I’ve always been a winner.
As early as elementary school, I was part of school programs designed for the brightest percentile of students. I never studied for anything, including the ACT score that would have gotten me a free ride at most schools. My parents had more than enough money for us to live comfortably, and I got a lot of what I wanted. (I’m the white son of a police officer, so I never had to worry about socioeconomic or racial disparity like so many others do.)
On top of this, we rarely missed a Sunday church service. The cards aren’t really stacked against me, if we’re being honest.
One day, though, I stopped feeling like a winner. I don’t know when it was, and if I were a betting man I would guess it was a slow, unnoticeable process as I grew into adolescence. But at some point during or after middle school, I lost hope—hope in myself, hope in God, hope in all I’d ever known. And since I lost hope, I started searching for it in all the wrong places. I grew even more hopeless, and before I knew it depression ruled my life.
I was absolutely enslaved by it.
On the outside, I kept up the facade. I had to; I’m a winner, remember? Winners don’t feel like this. Inside, though, I felt the joy of succeeding could never outweigh the pain of living. It’s like I was on a downhill emotional spiral. Any spirituality I had dried up to zilch.
It was my sophomore year of high school, if I remember correctly.
I thought through it. Since I lived at home, I didn’t want it to be graphic. I’d choose strangulation because it seemed like the least graphic way to go out, at least for everyone else in my life.
So, I did it. I put all my pent up failure into an attempt to suffocate myself.
By the grace of God, mine was a pretty futile attempt. In hindsight, it feels silly to even use the term “suicide attempt” because it was such a colossal failure. But it was an attempt nonetheless. And to be quite frank, I’d include more concrete details if my memory was clearer. I mostly just remember everything growing fuzzy before I eventually came to again, sitting on my bathroom floor.
The Most Interesting Boring Book of the Bible I Ever Read
As I’m sure you could imagine, in the moment I felt defeated. It’s one thing to feel like such a failure that you want to die—it’s a whole other thing to try to die and fail at that, too.
Shaken up and devastated, I wanted to sleep. I remember planning to fake sickness the next day so I would have a few hours of alone time to calm down from the emotional high the evening had been. I tiptoed back to my bedroom so no one would know I was awake.
As if the night hadn’t been weird enough already, the next thing I did was pick up a Bible. The only reason I wanted it was because I knew it was the only thing that would make me sleepier. I had grown up in church, and I could fake Christianity like it was nobody’s business, so I didn’t really know what to do once I opened it. I had a few friends who talked a lot about Romans, so I figured I’d just read that.
I read the whole book rather quickly. I didn’t get the hype—it just sounded like…the Bible. I didn’t understand why my friends were so infatuated with discussing this book. I figured I must have missed something, and I wasn’t tired enough to sleep, so I reread it. I went slower this time.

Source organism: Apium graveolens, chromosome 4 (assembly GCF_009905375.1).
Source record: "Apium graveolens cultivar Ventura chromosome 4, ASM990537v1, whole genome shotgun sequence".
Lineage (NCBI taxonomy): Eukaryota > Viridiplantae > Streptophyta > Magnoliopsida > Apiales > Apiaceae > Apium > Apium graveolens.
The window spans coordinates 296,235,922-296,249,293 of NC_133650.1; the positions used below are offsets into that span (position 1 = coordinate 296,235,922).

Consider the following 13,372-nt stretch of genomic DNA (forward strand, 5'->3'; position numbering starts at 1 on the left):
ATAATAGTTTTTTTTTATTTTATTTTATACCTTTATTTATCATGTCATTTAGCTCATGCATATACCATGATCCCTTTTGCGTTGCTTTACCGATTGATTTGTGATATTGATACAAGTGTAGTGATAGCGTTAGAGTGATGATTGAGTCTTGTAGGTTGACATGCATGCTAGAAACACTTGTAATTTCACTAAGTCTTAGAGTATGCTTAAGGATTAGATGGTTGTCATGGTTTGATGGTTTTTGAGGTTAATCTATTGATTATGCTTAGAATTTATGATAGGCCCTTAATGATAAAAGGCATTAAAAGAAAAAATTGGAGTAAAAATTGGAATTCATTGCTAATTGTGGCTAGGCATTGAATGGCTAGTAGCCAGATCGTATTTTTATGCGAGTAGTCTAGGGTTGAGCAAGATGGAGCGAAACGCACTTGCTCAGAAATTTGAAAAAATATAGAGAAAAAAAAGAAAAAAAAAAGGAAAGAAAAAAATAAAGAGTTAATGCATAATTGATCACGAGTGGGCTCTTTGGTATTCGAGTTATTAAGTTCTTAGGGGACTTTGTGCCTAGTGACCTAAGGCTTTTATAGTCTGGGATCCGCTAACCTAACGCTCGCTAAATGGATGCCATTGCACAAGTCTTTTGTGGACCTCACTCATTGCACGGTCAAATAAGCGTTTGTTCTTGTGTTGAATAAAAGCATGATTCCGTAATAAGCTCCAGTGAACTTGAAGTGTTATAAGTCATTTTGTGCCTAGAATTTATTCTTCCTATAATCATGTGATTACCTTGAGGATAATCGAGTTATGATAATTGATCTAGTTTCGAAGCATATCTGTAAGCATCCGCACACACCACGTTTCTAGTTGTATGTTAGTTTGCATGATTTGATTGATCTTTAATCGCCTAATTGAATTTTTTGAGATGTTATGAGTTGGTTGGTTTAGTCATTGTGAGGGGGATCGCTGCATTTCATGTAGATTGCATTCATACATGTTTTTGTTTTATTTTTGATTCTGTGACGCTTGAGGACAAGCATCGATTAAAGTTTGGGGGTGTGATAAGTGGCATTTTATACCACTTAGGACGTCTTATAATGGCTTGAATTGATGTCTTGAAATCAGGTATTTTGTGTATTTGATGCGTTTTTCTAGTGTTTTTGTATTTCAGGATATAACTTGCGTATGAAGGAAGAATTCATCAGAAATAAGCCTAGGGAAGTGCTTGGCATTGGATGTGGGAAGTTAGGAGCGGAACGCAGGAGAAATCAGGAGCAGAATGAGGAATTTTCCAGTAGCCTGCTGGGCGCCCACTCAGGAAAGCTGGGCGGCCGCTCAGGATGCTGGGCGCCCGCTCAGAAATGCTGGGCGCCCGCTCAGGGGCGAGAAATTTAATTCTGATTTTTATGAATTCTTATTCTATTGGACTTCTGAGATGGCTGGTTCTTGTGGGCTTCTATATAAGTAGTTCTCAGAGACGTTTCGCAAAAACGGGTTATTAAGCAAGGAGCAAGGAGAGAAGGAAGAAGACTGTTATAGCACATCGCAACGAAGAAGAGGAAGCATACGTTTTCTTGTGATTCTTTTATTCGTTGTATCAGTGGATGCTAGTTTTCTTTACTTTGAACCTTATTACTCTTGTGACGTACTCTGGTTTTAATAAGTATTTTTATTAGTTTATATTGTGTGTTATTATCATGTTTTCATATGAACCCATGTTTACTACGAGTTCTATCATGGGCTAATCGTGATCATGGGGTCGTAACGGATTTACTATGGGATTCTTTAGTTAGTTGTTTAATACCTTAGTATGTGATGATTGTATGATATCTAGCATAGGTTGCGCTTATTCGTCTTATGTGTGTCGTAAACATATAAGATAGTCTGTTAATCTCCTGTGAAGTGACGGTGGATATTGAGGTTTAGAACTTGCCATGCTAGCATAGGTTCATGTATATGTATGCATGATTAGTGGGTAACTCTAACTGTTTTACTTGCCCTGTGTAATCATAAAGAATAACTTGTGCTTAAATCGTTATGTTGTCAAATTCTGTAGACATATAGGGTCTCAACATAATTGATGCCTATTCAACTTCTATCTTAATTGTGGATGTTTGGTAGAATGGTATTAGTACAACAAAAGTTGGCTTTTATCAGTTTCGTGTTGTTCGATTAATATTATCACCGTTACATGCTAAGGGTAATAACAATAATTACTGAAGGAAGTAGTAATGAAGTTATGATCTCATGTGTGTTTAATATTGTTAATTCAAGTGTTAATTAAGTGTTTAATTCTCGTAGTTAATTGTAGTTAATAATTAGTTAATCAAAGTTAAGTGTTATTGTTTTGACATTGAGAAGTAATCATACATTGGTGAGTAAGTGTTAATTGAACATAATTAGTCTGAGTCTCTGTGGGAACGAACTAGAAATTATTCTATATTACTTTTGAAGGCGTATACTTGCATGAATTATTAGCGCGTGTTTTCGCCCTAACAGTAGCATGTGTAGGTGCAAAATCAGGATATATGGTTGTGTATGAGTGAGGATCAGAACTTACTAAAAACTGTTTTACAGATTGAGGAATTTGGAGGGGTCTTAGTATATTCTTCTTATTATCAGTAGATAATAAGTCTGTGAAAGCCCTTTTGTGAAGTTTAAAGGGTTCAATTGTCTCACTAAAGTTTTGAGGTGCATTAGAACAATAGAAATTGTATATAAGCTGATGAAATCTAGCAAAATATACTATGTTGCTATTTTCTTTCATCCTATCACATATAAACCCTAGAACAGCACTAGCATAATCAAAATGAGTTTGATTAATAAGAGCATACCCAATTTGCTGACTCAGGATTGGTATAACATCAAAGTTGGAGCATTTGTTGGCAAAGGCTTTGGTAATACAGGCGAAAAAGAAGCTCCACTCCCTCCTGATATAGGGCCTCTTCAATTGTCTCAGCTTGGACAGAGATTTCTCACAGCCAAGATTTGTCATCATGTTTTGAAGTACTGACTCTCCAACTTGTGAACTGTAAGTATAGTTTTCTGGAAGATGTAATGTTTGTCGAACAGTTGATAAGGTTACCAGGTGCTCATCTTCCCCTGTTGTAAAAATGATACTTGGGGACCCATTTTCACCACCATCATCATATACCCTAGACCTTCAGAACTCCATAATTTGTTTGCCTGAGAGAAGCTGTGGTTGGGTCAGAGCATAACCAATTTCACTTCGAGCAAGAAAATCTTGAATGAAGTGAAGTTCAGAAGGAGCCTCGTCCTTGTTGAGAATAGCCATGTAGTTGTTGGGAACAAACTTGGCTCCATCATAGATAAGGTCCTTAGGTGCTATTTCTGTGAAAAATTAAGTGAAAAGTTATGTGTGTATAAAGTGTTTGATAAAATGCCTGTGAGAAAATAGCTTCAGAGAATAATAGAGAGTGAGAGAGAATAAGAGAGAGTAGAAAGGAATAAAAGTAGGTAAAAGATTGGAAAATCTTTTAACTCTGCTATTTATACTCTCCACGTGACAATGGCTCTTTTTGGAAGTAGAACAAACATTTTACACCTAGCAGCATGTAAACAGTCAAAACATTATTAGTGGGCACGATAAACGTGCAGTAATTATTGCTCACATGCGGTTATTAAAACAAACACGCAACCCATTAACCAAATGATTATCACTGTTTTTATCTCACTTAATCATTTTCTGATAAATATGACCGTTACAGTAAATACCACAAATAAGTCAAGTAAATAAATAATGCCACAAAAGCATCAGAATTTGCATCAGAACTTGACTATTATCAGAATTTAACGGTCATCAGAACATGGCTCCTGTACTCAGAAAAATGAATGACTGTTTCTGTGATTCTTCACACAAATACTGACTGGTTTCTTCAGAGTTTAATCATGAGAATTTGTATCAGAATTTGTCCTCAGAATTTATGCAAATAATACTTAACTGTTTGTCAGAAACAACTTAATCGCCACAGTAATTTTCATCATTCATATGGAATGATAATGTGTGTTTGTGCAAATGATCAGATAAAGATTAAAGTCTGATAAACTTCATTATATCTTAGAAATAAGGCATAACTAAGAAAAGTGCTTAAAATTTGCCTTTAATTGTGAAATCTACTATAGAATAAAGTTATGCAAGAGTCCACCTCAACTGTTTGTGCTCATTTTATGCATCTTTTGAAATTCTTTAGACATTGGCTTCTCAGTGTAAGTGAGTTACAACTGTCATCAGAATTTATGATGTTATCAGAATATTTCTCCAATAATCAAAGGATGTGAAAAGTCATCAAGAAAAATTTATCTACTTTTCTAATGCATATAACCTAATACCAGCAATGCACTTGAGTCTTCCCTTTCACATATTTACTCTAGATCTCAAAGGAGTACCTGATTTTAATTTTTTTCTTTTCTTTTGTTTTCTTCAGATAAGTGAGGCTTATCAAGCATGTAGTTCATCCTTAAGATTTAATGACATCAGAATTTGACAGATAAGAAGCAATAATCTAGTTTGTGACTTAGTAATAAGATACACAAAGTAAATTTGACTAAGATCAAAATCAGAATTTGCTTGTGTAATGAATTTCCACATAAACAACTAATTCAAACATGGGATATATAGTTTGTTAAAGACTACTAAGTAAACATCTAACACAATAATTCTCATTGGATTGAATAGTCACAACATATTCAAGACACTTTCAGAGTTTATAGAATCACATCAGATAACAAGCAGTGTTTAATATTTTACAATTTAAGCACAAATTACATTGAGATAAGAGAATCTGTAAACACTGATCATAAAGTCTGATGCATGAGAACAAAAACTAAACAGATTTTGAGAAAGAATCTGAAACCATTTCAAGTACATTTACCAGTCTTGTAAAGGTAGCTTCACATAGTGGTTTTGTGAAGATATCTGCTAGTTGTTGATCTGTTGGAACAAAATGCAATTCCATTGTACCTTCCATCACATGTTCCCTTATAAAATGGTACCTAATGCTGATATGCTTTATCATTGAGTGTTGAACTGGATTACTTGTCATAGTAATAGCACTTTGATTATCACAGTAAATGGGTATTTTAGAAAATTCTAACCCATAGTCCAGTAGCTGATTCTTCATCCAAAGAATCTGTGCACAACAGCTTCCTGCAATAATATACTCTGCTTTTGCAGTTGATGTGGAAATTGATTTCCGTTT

It began to sink in. I read about my guilt before Him. Romans 1 told me we all naturally suppress the truth, and that we are sinners who deny God despite knowing Him through his plain revelation.
I read about how God made a plan to redeem us. Romans 5 told me this plan became the blueprint for undoing what Adam had done wrong so long ago.
Chapter 5 contains two words sweeter than the millions of others I’d read: “But God.”
”But God proves his own love for us in that while we were still sinners, Christ died for us.”
Romans 5:8 (CSB)
All my hopelessness, all my unlived potential, all my insufficiency—it wasn’t an accessory to the gospel. It was part of the gospel. Jesus couldn’t have died for the sick and needy if we were all well and without need. There could be no grace if I hadn’t deserved condemnation. It began to come together in the resolve of Chapter 8: “Therefore, there is now no condemnation for those who are in Christ Jesus.”
For that moment in time, my whole world hung on two words: “But God.” All my winning turned to naught, all the weight of my hedonism was lifted, all my inner turmoil was cleansed. And it wasn’t just my story. The whole of human history can be summed up in two words: “But God.”
I wanted to die, “but God” saved my life. I wiped my eyes. climbed in bed. I didn’t feel better, but I didn’t feel condemned. I knew I was in Christ Jesus.
Living Your Life According to “But God”
I didn’t want to live, but God wants me to seek life abundantly.
I deserve wrath, but God sent His Son to bear the full weight of wrath for me.
I am insufficient, but God is enough.
I could have never measured up, but God says I am in Christ Jesus.
I get tired of facing depression, but God never tires in lavishing His grace.
We were once dead, “but God, who is rich in mercy, because of his great
love that he had for us, made us alive with Christ” (Eph. 2:4).
Time and time again, I find comfort in the But Gods of the Bible. They offer peace. They are miniature sabbaths tucked away in Paul’s epistles, fully owning the reality of our sin and fully granting us rest in Christ. In our faithlessness, God is faithful. He is apt to save even the most regular of sinners.
Live your life according to “But God.” It’s a paradigm-shifting phrase. It removes your insecurity and forces you to admit your insufficiency. Rightly understood, it’s a gospel sermon in only two words.
Stop overlooking the small words of Scripture.
Take it from me: they just might save your life.
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